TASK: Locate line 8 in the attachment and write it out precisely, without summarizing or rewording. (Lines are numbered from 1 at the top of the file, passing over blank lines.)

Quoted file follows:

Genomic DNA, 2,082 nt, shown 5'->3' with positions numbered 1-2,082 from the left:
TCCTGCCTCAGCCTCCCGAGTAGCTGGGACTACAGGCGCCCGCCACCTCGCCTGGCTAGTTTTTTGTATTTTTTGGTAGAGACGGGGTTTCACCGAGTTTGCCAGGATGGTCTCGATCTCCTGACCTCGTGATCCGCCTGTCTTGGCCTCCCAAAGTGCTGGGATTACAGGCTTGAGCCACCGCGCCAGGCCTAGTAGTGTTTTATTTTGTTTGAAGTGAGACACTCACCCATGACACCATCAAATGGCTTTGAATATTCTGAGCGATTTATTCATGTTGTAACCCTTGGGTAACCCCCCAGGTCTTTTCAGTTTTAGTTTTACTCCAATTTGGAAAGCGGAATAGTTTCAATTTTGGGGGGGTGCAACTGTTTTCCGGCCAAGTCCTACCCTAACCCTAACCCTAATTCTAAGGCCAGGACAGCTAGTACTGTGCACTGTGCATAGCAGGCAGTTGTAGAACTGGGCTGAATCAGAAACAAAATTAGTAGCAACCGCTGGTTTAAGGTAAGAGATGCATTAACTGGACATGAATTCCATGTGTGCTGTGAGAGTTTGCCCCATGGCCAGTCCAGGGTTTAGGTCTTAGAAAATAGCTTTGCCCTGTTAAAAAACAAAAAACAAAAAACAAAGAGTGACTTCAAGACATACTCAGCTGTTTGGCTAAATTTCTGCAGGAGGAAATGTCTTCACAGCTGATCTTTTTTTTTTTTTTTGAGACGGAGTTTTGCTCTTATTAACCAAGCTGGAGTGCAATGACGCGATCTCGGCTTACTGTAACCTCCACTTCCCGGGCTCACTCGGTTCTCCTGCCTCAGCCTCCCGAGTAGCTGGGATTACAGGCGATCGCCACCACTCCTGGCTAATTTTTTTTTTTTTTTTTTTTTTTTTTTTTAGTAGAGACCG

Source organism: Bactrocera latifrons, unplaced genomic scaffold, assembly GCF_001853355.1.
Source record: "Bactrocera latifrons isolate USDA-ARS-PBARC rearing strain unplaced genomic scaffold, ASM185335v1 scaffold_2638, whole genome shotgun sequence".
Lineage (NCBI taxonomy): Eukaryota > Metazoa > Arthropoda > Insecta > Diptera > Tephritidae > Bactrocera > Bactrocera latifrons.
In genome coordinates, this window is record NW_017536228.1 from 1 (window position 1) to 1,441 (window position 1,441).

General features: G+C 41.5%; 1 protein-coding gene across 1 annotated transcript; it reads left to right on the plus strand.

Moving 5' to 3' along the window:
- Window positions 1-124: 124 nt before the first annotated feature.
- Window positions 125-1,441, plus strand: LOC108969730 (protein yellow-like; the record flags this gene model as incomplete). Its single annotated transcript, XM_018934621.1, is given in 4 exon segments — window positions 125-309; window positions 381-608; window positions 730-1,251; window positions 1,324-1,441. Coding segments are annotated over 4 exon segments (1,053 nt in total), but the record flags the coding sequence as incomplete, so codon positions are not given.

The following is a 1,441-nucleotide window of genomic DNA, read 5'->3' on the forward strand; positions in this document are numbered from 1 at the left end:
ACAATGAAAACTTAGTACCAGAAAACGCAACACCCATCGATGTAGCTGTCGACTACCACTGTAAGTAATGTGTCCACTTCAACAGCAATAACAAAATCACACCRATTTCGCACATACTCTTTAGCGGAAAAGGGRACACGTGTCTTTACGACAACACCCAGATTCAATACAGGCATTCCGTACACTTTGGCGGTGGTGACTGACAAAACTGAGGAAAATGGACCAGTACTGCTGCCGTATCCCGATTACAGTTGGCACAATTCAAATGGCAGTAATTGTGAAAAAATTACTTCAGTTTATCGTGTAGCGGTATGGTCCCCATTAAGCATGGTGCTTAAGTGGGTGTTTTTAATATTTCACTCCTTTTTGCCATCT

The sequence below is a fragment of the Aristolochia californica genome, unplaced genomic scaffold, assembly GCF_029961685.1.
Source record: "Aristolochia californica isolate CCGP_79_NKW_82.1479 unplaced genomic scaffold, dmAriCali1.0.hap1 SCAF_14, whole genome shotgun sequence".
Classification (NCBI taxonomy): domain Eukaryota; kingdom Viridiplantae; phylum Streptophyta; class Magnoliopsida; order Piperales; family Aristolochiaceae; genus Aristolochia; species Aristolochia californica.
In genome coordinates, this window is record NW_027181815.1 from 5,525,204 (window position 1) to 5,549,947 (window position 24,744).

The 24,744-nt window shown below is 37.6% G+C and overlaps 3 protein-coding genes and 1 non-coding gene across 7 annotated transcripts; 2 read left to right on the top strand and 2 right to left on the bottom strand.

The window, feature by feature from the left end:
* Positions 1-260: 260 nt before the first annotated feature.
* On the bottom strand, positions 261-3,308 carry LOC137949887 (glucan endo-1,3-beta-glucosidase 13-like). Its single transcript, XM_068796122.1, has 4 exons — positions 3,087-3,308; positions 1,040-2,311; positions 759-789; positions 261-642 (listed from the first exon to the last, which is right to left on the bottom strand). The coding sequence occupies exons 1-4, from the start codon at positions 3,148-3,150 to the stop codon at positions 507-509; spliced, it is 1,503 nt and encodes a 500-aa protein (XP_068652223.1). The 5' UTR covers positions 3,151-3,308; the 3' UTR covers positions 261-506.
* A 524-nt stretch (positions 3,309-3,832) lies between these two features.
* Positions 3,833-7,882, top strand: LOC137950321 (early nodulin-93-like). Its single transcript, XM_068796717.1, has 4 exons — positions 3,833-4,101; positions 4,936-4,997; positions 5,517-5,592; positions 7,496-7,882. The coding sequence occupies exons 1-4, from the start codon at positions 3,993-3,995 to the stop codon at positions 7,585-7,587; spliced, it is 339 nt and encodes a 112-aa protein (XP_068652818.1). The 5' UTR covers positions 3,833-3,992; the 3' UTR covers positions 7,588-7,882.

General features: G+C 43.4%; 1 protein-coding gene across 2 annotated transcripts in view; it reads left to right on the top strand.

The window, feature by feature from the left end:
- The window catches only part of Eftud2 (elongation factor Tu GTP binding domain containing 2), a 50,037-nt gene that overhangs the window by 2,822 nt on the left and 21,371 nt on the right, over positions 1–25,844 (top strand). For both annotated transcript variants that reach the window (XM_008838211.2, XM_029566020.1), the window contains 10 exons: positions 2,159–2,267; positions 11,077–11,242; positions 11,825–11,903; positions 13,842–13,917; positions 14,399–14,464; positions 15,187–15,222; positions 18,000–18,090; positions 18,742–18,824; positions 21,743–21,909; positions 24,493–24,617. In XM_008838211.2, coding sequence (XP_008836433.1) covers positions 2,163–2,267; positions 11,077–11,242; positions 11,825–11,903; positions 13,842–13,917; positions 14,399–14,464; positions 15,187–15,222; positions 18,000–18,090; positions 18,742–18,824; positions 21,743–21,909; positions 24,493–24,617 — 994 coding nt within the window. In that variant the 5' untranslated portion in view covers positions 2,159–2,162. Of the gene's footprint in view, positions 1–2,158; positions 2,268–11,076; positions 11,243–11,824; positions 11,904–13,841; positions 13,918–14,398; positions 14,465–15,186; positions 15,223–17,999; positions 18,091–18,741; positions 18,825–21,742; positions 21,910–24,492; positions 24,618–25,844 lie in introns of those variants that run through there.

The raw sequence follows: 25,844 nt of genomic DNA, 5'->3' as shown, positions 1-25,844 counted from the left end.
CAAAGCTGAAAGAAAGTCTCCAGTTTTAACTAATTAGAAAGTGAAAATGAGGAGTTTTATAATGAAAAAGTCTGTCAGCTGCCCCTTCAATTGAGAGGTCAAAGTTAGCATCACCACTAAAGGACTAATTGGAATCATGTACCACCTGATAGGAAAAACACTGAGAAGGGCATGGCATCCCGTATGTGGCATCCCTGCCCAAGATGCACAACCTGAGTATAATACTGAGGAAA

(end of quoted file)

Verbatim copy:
Moving 5' to 3' along the window: